This is why the Food Safety Modernization Act, or SB510 created so much fear within circles that care about the continued existence of small, family-owned farms. Spurred on by the many recent outbreaks of food-borne illness, this bill, which passed the Senate on November 30, was called the most sweeping overhaul of our nation's food system in nearly a century. It was a great relief, therefore, that the version that finally passed the Senate included a number of amendments that would help shield small farmers from the very worst of SB510's regulatory burdens. The Tester-Hagan amendment, authored by Montana's Senator Tester and co-sponsored by Senator Kay Hagan of North Carolina was the subject of fierce debate and consumed much of the last two weeks of Senate action on the bill. It faced significant attacks from the large produce and meat trade associations, but enjoyed enough strong support from sustainable agriculture advocates and others that the amendment was incorporated into the final bill. In an abbreviated nutshell, this amendment provided exemptions and provisions for small farms and processing facilities that have gross sales of less than $500,000 annually, that direct market over 50% of their product directly to the consumer (for example, at a farm stand or farmer's market) or to stores or restaurants, and that sell to consumers, stores or restaurants that are within-state or within 275 miles of the farm's location.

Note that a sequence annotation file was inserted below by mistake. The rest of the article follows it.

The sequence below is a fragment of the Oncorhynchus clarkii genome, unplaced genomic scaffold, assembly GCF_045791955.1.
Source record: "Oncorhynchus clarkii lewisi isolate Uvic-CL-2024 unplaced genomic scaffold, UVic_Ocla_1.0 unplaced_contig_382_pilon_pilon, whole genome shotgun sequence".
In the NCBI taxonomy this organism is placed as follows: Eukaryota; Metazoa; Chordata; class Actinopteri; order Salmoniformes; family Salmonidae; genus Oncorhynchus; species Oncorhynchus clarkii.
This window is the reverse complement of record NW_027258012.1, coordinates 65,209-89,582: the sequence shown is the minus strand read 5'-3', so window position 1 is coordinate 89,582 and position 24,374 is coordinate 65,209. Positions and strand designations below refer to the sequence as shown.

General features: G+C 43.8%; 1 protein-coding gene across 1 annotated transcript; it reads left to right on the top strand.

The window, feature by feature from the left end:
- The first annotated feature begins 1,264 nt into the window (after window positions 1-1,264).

As I finish writing this article on Friday, Dec. 17, the Food Safety Modernization Act's future appears dim. When it moved to the House, it was attached to the omnibus spending bill that subsequently failed to pass the Senate. There are some last minute efforts being made to keep the food-safety bill alive, but if these fail, it is thought that this legislation will not be able to be successfully revived next year.